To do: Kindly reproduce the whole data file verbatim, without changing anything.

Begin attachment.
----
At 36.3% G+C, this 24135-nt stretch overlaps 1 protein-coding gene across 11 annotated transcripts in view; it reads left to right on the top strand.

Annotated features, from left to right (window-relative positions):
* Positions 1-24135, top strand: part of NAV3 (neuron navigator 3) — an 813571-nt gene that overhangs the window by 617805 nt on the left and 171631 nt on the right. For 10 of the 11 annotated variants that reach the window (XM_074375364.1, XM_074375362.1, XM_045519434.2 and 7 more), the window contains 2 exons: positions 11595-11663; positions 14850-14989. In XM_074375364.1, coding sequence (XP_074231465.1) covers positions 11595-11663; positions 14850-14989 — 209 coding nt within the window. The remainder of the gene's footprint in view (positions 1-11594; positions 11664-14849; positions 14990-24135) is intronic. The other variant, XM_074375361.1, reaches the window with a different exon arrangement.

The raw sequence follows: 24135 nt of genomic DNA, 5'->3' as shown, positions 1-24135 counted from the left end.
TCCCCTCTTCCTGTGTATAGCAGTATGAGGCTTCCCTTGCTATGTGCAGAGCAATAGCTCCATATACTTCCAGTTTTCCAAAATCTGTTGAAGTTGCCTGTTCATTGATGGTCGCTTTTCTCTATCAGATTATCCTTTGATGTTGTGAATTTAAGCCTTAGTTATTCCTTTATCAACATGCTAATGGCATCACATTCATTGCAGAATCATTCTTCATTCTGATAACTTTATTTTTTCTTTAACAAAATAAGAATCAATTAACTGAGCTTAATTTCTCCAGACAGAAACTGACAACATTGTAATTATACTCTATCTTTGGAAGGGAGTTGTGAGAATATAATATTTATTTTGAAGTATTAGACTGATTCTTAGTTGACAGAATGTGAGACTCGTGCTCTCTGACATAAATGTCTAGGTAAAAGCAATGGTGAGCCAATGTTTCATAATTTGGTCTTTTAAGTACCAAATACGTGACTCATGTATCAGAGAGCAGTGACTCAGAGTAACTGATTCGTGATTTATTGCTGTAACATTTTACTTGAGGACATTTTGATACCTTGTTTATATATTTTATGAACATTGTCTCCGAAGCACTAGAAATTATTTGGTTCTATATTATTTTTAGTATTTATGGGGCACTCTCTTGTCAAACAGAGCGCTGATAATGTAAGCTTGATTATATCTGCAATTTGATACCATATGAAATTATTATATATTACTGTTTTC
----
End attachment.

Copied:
At 36.3% G+C, this 24135-nt stretch overlaps 1 protein-coding gene across 11 annotated transcripts in view; it reads left to right on the top strand.

Annotated features, from left to right (window-relative positions):
* Positions 1-24135, top strand: part of NAV3 (neuron navigator 3) — an 813571-nt gene that overhangs the window by 617805 nt on the left and 171631 nt on the right. For 10 of the 11 annotated variants that reach the window (XM_074375364.1, XM_074375362.1, XM_045519434.2 and 7 more), the window contains 2 exons: positions 11595-11663; positions 14850-14989. In XM_074375364.1, coding sequence (XP_074231465.1) covers positions 11595-11663; positions 14850-14989 — 209 coding nt within the window. The remainder of the gene's footprint in view (positions 1-11594; positions 11664-14849; positions 14990-24135) is intronic. The other variant, XM_074375361.1, reaches the window with a different exon arrangement.

The raw sequence follows: 24135 nt of genomic DNA, 5'->3' as shown, positions 1-24135 counted from the left end.
TCCCCTCTTCCTGTGTATAGCAGTATGAGGCTTCCCTTGCTATGTGCAGAGCAATAGCTCCATATACTTCCAGTTTTCCAAAATCTGTTGAAGTTGCCTGTTCATTGATGGTCGCTTTTCTCTATCAGATTATCCTTTGATGTTGTGAATTTAAGCCTTAGTTATTCCTTTATCAACATGCTAATGGCATCACATTCATTGCAGAATCATTCTTCATTCTGATAACTTTATTTTTTCTTTAACAAAATAAGAATCAATTAACTGAGCTTAATTTCTCCAGACAGAAACTGACAACATTGTAATTATACTCTATCTTTGGAAGGGAGTTGTGAGAATATAATATTTATTTTGAAGTATTAGACTGATTCTTAGTTGACAGAATGTGAGACTCGTGCTCTCTGACATAAATGTCTAGGTAAAAGCAATGGTGAGCCAATGTTTCATAATTTGGTCTTTTAAGTACCAAATACGTGACTCATGTATCAGAGAGCAGTGACTCAGAGTAACTGATTCGTGATTTATTGCTGTAACATTTTACTTGAGGACATTTTGATACCTTGTTTATATATTTTATGAACATTGTCTCCGAAGCACTAGAAATTATTTGGTTCTATATTATTTTTAGTATTTATGGGGCACTCTCTTGTCAAACAGAGCGCTGATAATGTAAGCTTGATTATATCTGCAATTTGATACCATATGAAATTATTATATATTACTGTTTTC